that in Reliance Steel, its import is clear. We believe it effectively restricts acceptance to its terms. See also Lockheed Electronics Co., Inc., 114 Cal. App. 3d 304, 170 Cal. Rptr. 591, 30 U.C.C. Rep. Serv. 827 (1981); In re Waterlilly Juniors, Inc., 19 U.C.C. Rep. Serv. 86 (N.Y. Sup. Ct. 1976).
However, our disposition of defendant's motion need not rest on the above basis alone. Section 2207(b)(2) of 13 Pa. C.S. states that additional terms become part of a contract unless they materially alter it. Clearly, the arbitration clause is an additional term, and we believe it is a material alteration.
In Just Born, Inc. v. Stein Hall & Co., Inc., 59 Pa. D. & C. 2d 407 (1971), the plaintiff's purchase order was silent as to the method of settling disputes, but the defendant's acknowledgment included an arbitration clause. The court held that applying 12 A P.S. § 2-207 (the forerunner of 13 Pa. C.S. § 2207) to the case, a contract had clearly been formed, and the arbitration clause in the acknowledgment form was an additional term. Relying upon a 1945 case, Scholler Bros., Inc. v. Hagen Corp., 158 Pa. Super 170, 44 A.2d 321 (1945), the common pleas court held that in Pennsylvania an arbitration agreement cannot be found by implication, and the parties intent to submit to arbitration must be clear.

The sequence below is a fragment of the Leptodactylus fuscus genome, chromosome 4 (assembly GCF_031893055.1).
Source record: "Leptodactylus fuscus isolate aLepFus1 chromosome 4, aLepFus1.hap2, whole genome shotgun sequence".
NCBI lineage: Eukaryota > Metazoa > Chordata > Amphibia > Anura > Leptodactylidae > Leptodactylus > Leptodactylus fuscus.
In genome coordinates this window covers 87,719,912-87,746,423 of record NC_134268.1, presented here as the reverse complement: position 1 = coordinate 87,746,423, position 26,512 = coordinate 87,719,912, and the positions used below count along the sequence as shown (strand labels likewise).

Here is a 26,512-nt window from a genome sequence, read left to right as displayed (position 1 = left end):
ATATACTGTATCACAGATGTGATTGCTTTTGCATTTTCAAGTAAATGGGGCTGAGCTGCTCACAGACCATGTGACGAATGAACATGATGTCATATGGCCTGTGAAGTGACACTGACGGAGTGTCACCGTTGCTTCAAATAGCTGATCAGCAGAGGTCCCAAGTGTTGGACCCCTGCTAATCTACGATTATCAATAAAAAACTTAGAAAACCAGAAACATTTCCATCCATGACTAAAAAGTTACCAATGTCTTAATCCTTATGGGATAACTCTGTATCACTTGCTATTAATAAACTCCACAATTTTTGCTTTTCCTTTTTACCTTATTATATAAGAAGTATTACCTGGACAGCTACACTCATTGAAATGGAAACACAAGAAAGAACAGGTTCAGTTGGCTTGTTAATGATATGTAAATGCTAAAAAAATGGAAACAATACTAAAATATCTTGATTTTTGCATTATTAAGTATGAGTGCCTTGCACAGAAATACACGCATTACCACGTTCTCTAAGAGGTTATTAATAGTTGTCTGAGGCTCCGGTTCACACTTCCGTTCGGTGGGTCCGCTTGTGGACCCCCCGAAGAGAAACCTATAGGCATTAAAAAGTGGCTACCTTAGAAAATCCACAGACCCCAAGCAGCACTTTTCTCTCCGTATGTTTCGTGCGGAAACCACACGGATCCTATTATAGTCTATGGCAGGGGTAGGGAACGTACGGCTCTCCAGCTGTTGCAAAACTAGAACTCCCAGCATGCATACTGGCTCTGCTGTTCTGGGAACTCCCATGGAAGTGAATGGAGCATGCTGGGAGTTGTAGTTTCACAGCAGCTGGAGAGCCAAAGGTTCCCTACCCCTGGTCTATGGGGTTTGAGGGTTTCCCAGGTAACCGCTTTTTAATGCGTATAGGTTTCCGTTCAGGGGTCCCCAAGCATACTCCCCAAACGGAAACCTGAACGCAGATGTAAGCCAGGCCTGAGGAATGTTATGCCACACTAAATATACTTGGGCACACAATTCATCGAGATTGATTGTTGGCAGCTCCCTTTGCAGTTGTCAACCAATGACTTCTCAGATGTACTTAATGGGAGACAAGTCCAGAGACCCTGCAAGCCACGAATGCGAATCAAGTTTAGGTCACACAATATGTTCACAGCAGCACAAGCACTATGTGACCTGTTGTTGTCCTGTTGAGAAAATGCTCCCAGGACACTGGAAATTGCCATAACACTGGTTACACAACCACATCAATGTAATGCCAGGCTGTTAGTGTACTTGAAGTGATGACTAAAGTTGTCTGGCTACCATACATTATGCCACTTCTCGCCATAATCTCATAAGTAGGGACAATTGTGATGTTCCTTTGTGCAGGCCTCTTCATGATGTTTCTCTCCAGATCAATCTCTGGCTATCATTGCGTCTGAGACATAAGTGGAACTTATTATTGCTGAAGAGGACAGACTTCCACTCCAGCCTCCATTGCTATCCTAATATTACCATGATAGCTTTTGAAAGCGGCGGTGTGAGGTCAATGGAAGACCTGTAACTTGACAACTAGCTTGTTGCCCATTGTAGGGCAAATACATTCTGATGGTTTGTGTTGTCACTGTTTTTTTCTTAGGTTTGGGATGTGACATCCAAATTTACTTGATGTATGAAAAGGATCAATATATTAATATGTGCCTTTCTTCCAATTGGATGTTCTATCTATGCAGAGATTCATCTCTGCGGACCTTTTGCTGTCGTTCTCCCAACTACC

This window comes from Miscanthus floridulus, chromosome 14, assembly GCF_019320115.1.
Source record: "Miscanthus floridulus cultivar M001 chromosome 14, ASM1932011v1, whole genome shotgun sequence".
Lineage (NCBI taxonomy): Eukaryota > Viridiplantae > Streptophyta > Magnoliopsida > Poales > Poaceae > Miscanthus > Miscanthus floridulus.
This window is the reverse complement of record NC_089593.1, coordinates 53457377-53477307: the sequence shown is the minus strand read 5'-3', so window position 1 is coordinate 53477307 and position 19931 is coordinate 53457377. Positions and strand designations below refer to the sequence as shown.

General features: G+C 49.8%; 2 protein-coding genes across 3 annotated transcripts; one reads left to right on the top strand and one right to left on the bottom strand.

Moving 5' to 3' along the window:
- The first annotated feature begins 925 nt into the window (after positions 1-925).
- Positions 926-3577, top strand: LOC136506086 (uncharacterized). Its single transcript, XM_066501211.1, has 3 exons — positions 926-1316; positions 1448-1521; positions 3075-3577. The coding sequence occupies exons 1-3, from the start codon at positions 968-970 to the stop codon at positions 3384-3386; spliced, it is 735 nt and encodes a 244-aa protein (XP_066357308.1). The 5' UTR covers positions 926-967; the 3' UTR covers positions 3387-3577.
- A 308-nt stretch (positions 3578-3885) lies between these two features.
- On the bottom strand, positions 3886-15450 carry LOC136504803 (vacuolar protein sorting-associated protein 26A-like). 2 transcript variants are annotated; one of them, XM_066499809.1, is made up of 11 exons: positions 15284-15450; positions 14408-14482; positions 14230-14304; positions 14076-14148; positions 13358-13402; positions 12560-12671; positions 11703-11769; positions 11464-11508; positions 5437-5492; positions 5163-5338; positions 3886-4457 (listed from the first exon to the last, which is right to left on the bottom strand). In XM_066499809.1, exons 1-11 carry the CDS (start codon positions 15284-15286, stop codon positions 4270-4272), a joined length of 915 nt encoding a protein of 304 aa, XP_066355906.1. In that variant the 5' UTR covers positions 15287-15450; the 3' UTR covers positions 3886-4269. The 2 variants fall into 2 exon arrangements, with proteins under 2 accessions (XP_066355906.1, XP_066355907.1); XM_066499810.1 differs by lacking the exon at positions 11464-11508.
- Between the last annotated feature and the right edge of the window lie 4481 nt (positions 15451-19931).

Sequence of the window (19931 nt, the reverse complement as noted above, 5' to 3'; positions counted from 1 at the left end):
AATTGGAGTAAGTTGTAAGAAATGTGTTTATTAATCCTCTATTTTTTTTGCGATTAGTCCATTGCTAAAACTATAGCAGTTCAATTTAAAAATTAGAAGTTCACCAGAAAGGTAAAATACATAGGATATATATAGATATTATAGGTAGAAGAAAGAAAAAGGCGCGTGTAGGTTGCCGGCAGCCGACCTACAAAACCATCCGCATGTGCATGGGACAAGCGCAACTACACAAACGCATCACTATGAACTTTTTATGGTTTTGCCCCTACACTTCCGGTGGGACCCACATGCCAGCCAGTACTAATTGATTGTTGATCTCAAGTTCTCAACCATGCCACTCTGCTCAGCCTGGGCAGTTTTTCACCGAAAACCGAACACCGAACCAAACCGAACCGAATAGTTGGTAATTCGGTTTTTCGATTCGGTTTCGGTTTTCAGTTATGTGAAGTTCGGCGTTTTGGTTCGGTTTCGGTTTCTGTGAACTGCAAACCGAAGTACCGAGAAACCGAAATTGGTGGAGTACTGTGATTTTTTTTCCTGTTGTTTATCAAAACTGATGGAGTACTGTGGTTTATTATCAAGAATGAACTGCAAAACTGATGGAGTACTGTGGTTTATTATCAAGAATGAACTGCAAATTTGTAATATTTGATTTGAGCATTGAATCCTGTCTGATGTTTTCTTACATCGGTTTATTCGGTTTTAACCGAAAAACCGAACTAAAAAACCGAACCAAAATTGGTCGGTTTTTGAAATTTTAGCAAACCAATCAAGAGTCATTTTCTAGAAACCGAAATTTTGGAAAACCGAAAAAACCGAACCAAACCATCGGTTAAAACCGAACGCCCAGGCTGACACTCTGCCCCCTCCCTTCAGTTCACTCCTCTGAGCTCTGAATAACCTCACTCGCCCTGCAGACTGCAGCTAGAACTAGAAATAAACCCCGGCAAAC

The Just Born court also found that Pennsylvania's policy regarding arbitration agreements is similar to that of New York. Thus, it relied upon Application of Doughboy Industries, 17 A.D.2d 216, 233 N.Y.S. 2d 488 (1962) and its progeny, which held that an arbitration clause is a material term requiring assent of both parties. In Doughboy the court ruled that an arbitration clause contained in the seller's form but not in the buyer's form was a material alteration under the U.C.C. and therefore did not become part of the contract. Other courts have held that an arbitration clause is a material alteration requiring the parties' assent. Supak & Sons Mfg. Co., Inc. v. Pervel Industries, Inc., 593 F.2d 135 (4th Cir 1979); Valmont Industries v. Mitsui & Co., (U.S.A.), Inc., 419 F. Supp. 1238 (D. Neb. 1976); John Thallon & Co., Inc. v. M & N Meat Co., 396 F. Supp. 1239 (E.D. N.Y. 1975). See also Par-Knit Mills, Inc. v. Stockbridge Fabrics, 636 F.2d 51, 54 n.6 (3d Cir. 1980); Travalio, Clearing the Air After the Battle: Reconciling Fairness and Efficiency in a Formal Approach to U.C.C. Section 2-207, 33 Case W. Res. L. Rev. 327, 334 (1983) ("Whether the arbitration provision becomes part of the contract depends upon its materiality. As courts in most jurisdictions would consider such a term material, it probably would not become part of the contract.") (footnote omitted).
In conclusion, we note that Grimberg's reference to 9 U.S.C. § 2, which provides for the validity and enforcement of arbitration clauses in contracts evidencing transactions in interstate commerce, is irrelevant. That statute does not apply until an arbitration clause is determined to be part of a contract. "Section 2 dictates the effect of a contractually agreed-upon arbitration provision, but it does not displace state law on the general principles governing formation of the contract itself." Supak & Sons Mfg. Co., Inc. v. Pervel Industries, Inc., supra, at 137, citing Duplan Corp. v. W.B. Davis Hosiery Mills, Inc., 442 F. Supp. 86 (S.D. N.Y. 1977).
An appropriate order follows.
Dated: October 29, 1984.
AND NOW, October 29, 1984, the motion to dismiss of John C. Grimberg Company, Inc., is denied.